The arterial wall has 3 linings:
Tunica Intima: The smooth innermost layer; consists of epithelial lining of endothelium, base membrane and connective tissue.
Tunica Media: The muscular middle layer provides stiffness, elastic and strength to the artery. This layer contains mostly smooth muscle and elastic fibers in larger arteries
Tunica Adventitia: The outer layer; is composed of loose connective tissue, contains the vasa vasorum “vessels of vessels” and supply blood to the larger arteries.
Understanding the arterial system
The pumping action of the heart is broken down into diastole and systole. The heart relaxes and fills with blood during diastole, at the end of diastole, the heart contracts and pumps blood into the ventricles. The ventricles then contract, a process known as ventricular systole, and pump the blood out of the heart.
The pressure in the heart is greater and decreases as the blood moves to the rest of the body. The higher the pressure from the heart, the faster the flow of blood. The difference in pressure helps to maintain the flow of blood to the body. The greater the pressure difference (pressure gradient) the greater the flow rate.
Blood pressure is affected by:
• peripheral resistance
• cardiac output
• blood volume
• vessel elasticity
Note: Increase in peripheral resistance, blood volume, and cardiac output results in higher blood pressure and decrease in these three factors results to lower blood pressure. Decrease in vessel elasticity results in higher blood pressure
Three main sources of peripheral resistance include:
• Blood vessel length
– The longer the total vessel length, the greater the resistance and the blood pressure
• The blood vessel diameter. (the most significant effect)
– larger diameter, less pressure
– smaller diameter, more pressure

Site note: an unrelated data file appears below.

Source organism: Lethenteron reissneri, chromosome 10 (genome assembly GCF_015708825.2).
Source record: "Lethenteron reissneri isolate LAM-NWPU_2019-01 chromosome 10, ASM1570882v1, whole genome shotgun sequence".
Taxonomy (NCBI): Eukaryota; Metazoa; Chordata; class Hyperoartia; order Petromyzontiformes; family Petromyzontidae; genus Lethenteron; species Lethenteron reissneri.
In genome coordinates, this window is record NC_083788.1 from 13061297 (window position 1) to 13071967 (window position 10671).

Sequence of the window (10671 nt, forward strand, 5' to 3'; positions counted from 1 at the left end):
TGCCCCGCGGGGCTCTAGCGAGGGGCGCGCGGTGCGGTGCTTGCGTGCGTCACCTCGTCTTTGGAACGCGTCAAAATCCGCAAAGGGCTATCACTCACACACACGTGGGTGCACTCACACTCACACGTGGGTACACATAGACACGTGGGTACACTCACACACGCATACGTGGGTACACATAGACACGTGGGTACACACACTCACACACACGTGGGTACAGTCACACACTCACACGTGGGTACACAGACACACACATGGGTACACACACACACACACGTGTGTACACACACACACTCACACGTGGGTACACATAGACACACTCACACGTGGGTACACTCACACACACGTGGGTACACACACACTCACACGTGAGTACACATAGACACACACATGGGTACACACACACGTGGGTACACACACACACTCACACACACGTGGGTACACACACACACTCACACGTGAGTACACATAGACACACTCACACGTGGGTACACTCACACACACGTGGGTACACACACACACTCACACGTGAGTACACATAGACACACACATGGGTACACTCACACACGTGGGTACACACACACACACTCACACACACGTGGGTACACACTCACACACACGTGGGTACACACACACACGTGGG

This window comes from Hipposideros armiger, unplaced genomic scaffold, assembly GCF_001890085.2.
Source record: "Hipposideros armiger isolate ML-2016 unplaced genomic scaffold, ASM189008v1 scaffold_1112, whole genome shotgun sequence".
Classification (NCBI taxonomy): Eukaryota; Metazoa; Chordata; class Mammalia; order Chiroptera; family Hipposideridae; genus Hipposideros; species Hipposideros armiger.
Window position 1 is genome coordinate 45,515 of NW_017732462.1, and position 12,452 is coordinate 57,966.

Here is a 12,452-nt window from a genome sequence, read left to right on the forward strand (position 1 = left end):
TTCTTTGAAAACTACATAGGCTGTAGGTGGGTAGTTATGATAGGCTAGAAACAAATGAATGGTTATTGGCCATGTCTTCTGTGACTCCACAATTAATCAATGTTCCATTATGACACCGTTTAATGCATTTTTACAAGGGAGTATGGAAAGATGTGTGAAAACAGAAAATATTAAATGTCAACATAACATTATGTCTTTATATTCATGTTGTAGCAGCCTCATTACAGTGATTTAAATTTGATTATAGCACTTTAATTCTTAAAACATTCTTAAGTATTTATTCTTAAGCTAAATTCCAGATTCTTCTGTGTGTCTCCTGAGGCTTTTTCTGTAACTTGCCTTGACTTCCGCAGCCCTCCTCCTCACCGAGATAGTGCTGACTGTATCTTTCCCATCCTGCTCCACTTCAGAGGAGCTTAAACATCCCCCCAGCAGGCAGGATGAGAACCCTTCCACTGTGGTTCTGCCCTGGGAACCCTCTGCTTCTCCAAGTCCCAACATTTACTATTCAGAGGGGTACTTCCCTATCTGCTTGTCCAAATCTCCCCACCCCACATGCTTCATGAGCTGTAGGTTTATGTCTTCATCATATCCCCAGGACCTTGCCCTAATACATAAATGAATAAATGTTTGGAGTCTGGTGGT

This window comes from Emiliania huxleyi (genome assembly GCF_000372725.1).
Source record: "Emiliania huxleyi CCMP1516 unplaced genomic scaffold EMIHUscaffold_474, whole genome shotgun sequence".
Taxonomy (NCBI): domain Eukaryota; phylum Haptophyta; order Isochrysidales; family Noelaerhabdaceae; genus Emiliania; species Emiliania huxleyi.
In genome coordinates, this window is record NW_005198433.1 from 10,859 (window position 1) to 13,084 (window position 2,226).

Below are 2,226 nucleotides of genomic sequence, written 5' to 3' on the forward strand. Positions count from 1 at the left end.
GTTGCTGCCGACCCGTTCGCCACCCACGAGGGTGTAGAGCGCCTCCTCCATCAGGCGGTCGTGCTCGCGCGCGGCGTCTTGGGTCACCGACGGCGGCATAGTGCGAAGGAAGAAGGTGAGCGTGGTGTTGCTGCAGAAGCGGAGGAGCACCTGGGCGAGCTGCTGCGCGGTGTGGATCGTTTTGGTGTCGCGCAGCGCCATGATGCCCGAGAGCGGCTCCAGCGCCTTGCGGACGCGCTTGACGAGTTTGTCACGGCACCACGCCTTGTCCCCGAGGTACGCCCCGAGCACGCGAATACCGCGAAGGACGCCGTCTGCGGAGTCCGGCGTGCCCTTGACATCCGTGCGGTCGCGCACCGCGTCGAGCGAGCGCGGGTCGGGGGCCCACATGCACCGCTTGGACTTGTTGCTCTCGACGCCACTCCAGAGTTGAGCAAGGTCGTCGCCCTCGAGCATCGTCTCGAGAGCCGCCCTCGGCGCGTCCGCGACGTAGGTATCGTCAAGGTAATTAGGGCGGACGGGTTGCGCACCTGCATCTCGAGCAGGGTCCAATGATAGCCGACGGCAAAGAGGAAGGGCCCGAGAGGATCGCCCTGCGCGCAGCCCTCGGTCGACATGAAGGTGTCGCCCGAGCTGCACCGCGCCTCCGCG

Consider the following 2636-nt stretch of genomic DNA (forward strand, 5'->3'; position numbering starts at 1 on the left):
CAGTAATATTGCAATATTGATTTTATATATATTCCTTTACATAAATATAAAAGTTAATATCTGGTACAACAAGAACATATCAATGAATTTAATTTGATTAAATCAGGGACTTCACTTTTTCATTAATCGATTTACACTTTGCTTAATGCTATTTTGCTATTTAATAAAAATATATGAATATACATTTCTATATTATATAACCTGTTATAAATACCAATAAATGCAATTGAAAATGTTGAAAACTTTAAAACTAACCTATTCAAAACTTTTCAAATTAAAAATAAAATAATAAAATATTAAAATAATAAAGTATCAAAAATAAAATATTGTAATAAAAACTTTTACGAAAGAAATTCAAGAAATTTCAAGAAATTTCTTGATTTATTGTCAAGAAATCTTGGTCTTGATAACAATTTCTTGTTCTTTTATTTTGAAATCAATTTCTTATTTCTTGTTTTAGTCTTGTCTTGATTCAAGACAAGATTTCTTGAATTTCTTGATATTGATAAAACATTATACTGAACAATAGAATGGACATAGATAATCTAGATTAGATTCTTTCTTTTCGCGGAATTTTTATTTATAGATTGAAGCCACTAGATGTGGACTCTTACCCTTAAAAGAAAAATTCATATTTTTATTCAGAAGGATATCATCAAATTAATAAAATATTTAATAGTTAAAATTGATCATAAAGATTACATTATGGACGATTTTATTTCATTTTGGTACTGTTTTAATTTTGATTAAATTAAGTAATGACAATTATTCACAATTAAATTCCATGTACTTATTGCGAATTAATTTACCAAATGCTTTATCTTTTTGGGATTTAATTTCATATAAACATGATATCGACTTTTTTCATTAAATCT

• Blood viscosity
– Hematocrit is affected by increase in red blood cells or less plasma in the blood leading to increase in blood viscosity.
– Decreased hematocrit is caused by fewer red blood cells or increased plasma leading to decrease blood viscosity.
General rule: Increased blood viscosity (thicker blood) equals greater resistance and higher blood pressure (slower flow).
Summary: the flow of blood is dependent on pressure and resistance.
Types of Energy
The overall energy contained in a moving fluid is the sum of potential (pressure), kinetic, and gravitational energies.
Potential energy (pressure) is stored energy. It is the main form of energy in flowing blood formed by the pumping action of the heart.
Kinetic energy (motion) is the ability of flowing blood to do work due to speed.
Gravitational energy is (potential)stored energy in an elevated object. Hydrostatic pressure is related to pressure or mass of blood pressing on a vessel. The BP measurement is dependent on patient position and location of measurement. Thus, Hydrostatic pressure is the mass within the blood column from the heart to the level of area being measured.
For fluid to flow from one segment to another, pathway and pressure gradient are needed. The highest pressure is in the arteries arising from the ventricles, decreases as blood travels through the vascular network and reaches its lowest point in the veins, which returns blood to the atria.
Note: Pressure difference is needed to ensure the flow of blood from the ventricles through the arteries, capillaries, veins back to the atria. Liquids and gases flow from areas of high pressure to areas of low pressure.
Energy is lost in the circulation due to viscosity, friction and inertia.
• Viscosity- thickness of the blood, due to elevated hematocrit.
• Friction- flow of energy is converted to heat due to rubbing of red blood cells against another.
• Inertia- is the resistance of moving fluid to changes in speed and direction. This usually occurs during phasic, pulsatile flow and velocity changes at a stenotic site. When there is a decrease in vessel size there is an increase in velocity. There is a velocity decrease as the blood flows out of the stenosis into a normal vessel diameter.